[Showing all the parts installed without the steering stem.]

I then moved on to the bottom seal. I went to clean the area where the seal goes, and something didn't quite look "right".

[Part of the old seal still in the frame. Notice the lip or groove showing the separation of the parts.]

I looked a little closer, and I couldn't believe it....well, ok, I could. Nothing really surprises me with this thing, any more......the metal portion of the old oil seal was still in the steering head. Unfortunately, there didn't appear to be anything to grip to pull it out, and it was powder-coated over. Fortunately, I was barely able to catch the lip of the metal ring with a hammer and punch and start rolling it out. I'm still amazed I was able to catch the lip of it, as it didn't feel like there was anything to catch.

[The old seal starting to be rolled over and out of the frame.]

Removing the oil seal section left the frame really nice, clean, and smooth, and the new seal fit right into place....even easier than the upper seal, since I had to deal with the powder-coating on that area.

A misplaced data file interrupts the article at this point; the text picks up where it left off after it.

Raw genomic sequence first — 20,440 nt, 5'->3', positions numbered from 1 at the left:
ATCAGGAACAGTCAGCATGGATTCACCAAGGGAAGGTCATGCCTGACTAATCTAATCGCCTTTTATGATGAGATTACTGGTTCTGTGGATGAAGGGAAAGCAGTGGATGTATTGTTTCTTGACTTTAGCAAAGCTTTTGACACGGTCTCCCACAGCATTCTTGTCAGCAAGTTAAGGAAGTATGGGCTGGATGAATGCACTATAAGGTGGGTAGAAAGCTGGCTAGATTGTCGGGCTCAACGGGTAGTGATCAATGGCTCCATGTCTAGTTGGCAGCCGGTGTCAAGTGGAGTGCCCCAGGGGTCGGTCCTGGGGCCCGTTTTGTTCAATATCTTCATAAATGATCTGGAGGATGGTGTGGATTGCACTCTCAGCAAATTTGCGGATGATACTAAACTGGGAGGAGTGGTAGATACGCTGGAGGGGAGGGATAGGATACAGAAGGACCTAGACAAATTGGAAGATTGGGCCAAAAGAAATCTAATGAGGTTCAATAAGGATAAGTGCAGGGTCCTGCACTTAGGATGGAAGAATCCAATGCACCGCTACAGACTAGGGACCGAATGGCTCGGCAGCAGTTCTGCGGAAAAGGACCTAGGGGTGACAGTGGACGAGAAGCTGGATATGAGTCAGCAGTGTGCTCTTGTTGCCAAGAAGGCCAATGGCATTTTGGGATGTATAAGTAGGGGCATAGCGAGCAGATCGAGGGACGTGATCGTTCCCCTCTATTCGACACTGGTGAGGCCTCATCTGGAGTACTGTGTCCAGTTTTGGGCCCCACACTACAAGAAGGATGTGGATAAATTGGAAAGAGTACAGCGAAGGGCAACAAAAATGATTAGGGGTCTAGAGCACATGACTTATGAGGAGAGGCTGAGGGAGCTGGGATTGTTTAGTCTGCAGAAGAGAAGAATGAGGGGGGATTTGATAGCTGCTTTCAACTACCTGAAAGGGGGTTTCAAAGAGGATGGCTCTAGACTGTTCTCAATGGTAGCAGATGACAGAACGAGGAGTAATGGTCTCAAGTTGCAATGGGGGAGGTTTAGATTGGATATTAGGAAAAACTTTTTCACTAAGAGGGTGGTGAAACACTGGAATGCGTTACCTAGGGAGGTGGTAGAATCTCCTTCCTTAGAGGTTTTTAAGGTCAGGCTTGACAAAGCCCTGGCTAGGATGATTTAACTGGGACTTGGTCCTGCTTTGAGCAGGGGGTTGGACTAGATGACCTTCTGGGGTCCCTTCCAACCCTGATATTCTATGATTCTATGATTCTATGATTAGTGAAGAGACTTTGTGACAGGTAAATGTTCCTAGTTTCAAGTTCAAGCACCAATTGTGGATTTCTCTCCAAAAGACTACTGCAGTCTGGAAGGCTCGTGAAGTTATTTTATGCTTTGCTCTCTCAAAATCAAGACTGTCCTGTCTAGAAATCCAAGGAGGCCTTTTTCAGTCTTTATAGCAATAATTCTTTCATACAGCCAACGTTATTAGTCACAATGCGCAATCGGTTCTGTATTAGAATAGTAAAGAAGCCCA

[New seal installed on the bottom of the frame.]

During this whole ordeal of having to find the new seals, then going through the motions of installing them, I had a lot of inactive time that I filled by taking the front rotors over to Rick's shop, Motorcycle Parts Plus, to borrow his sandblaster. I was hoping to get rid of all the rust that was in the centers, so they'd look a little better. Since the rotors are cast iron and will rerust, I only bead blast the sections I was to paint. I then masked off the contact area with black electrical tape (it curves easily and doesn't leave that sticky residual), and then I painted the centers a gloss black.